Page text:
During the March launch of Yvonne Adhiambo Owuor’s new book, The Dragonfly Sea, at Prestige Bookshop in Nairobi, Prof Mohammed Bakari, a discerning literary personality, hailed it as “unprecedented”. This was a bold and grand statement.
Later on, turning the pages of a book preceded by such grand praise, I hoped that it would live up to that standard. Fortunately, the book, the characters and even the writer, put me at great ease and I read on, relieved of this burden and proving that indeed, the book is unprecedented.
Just as with her first novel, Dust, Owuor chooses to set her second book in the margins, the outside lands viewed as “the other” by many Kenyans. If we encountered an Ajany or a Galgalo with a camel song in the enchanting land of giants and cairns in northern Kenya in Dust, there is now Ayaana and Muhidin Mlingoti, who wrestles an enraged giant black marlin on Pate Island with a fierce sea-song that turns the illiterate island boy into a seeker, traveller, reader and a hungry truth hunter.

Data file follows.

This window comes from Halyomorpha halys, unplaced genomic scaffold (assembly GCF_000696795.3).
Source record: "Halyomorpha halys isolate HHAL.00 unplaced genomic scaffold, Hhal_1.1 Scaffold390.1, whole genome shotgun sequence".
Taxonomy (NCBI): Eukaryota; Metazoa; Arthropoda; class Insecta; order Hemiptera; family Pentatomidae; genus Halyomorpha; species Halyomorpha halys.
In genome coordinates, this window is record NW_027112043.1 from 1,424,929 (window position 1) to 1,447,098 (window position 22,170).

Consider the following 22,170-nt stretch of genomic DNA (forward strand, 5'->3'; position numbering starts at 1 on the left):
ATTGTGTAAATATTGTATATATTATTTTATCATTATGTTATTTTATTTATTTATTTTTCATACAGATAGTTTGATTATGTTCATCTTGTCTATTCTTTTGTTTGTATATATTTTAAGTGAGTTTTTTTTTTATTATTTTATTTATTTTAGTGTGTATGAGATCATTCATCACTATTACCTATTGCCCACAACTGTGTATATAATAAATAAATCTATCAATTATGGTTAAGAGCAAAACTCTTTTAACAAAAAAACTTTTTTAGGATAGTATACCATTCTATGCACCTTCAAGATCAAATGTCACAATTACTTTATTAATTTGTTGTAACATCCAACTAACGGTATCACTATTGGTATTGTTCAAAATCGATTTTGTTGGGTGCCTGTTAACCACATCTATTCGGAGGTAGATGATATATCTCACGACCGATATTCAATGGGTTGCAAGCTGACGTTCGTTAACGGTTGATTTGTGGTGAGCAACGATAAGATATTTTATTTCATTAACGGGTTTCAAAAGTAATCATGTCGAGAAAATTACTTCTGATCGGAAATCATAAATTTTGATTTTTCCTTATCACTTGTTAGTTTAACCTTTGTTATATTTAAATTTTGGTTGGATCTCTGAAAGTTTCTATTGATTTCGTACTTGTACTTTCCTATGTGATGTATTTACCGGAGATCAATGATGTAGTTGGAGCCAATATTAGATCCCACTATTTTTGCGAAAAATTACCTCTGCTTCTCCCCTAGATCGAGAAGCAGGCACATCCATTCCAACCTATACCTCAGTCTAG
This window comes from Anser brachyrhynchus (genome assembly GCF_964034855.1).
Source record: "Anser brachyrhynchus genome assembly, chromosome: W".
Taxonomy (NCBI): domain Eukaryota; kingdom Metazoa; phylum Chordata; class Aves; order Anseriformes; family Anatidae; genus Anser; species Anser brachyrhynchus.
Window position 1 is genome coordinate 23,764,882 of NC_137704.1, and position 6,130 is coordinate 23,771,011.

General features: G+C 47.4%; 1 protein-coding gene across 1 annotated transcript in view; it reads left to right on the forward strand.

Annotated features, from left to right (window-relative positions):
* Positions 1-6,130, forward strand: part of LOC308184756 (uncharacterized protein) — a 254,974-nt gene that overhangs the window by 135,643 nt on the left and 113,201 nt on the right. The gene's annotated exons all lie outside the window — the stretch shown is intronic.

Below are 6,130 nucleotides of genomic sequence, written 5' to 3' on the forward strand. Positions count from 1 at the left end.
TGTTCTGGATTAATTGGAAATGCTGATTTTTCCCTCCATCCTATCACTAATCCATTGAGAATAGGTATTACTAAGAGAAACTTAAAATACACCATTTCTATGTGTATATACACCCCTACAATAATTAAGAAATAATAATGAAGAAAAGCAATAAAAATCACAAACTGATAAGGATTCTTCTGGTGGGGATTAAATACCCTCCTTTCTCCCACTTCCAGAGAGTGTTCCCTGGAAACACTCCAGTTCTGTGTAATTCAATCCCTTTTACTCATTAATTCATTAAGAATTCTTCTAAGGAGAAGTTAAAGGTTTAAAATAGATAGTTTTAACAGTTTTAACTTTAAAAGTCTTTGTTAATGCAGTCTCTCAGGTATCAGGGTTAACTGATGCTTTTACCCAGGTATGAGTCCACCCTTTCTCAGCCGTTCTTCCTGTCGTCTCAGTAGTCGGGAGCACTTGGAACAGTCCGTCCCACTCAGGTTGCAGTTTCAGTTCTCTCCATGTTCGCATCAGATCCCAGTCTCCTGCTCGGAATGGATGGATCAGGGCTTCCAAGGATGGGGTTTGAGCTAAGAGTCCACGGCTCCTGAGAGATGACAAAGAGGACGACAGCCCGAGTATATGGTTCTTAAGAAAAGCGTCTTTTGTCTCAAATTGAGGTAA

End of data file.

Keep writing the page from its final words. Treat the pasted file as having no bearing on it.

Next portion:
We meet Ayaana, a girl of seven at her favourite spot at the jetty watching homecomers arriving in their vessels. An inquisitive, imaginative and lonesome Ayaana often defies her mother’s warnings and disappears to the mangrove section of the creek to spy on the world. She seeks a father she hopes will come to meet her one day.
ENCHANTED BY THE SEA
Her secret sojourns to the creek at dawn attract Muhidin, an old man who watches the goings on around Pate from the balcony of his coral house and shop, Vitabu na Kadhalika. A returnee sailor, Muhidin notices through Ayaana’s dawn songs at the beach that she, just like him, is enchanted by the sea.
This secret breeds an unspoken friendship between the two, deepened when Ayaana officially “chooses” Muhidin as her father. He, in return, chooses her as his daughter and the duo cultivate a relationship that goes deeper than a father-daughter one. Muhidin begins teaching her mathematics, geography, history, poetry and even astronomy.